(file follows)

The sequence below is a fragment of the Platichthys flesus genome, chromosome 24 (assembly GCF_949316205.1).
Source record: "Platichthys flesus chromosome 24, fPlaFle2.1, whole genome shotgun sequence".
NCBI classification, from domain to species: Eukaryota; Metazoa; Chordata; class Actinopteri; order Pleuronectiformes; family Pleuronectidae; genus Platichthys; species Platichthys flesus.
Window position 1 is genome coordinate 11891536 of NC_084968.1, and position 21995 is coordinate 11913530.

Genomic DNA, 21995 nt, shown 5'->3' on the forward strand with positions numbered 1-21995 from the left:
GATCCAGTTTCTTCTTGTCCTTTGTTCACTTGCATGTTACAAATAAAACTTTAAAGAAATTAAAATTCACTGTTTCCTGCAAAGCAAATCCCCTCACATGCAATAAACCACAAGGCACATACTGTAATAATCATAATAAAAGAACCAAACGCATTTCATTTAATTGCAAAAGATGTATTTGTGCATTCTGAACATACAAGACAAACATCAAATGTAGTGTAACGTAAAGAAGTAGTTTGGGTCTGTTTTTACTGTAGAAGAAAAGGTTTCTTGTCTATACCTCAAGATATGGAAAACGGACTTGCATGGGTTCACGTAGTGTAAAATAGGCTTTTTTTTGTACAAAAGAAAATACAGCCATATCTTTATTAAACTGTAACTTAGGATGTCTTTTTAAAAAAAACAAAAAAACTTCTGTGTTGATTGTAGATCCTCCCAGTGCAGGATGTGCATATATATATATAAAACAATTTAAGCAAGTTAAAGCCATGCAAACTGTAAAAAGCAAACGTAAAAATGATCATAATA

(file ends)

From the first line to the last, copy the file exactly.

The sequence below is a fragment of the Platichthys flesus genome, chromosome 24 (assembly GCF_949316205.1).
Source record: "Platichthys flesus chromosome 24, fPlaFle2.1, whole genome shotgun sequence".
NCBI classification, from domain to species: Eukaryota; Metazoa; Chordata; class Actinopteri; order Pleuronectiformes; family Pleuronectidae; genus Platichthys; species Platichthys flesus.
Window position 1 is genome coordinate 11891536 of NC_084968.1, and position 21995 is coordinate 11913530.

Genomic DNA, 21995 nt, shown 5'->3' on the forward strand with positions numbered 1-21995 from the left:
GATCCAGTTTCTTCTTGTCCTTTGTTCACTTGCATGTTACAAATAAAACTTTAAAGAAATTAAAATTCACTGTTTCCTGCAAAGCAAATCCCCTCACATGCAATAAACCACAAGGCACATACTGTAATAATCATAATAAAAGAACCAAACGCATTTCATTTAATTGCAAAAGATGTATTTGTGCATTCTGAACATACAAGACAAACATCAAATGTAGTGTAACGTAAAGAAGTAGTTTGGGTCTGTTTTTACTGTAGAAGAAAAGGTTTCTTGTCTATACCTCAAGATATGGAAAACGGACTTGCATGGGTTCACGTAGTGTAAAATAGGCTTTTTTTTGTACAAAAGAAAATACAGCCATATCTTTATTAAACTGTAACTTAGGATGTCTTTTTAAAAAAAACAAAAAAACTTCTGTGTTGATTGTAGATCCTCCCAGTGCAGGATGTGCATATATATATATAAAACAATTTAAGCAAGTTAAAGCCATGCAAACTGTAAAAAGCAAACGTAAAAATGATCATAATA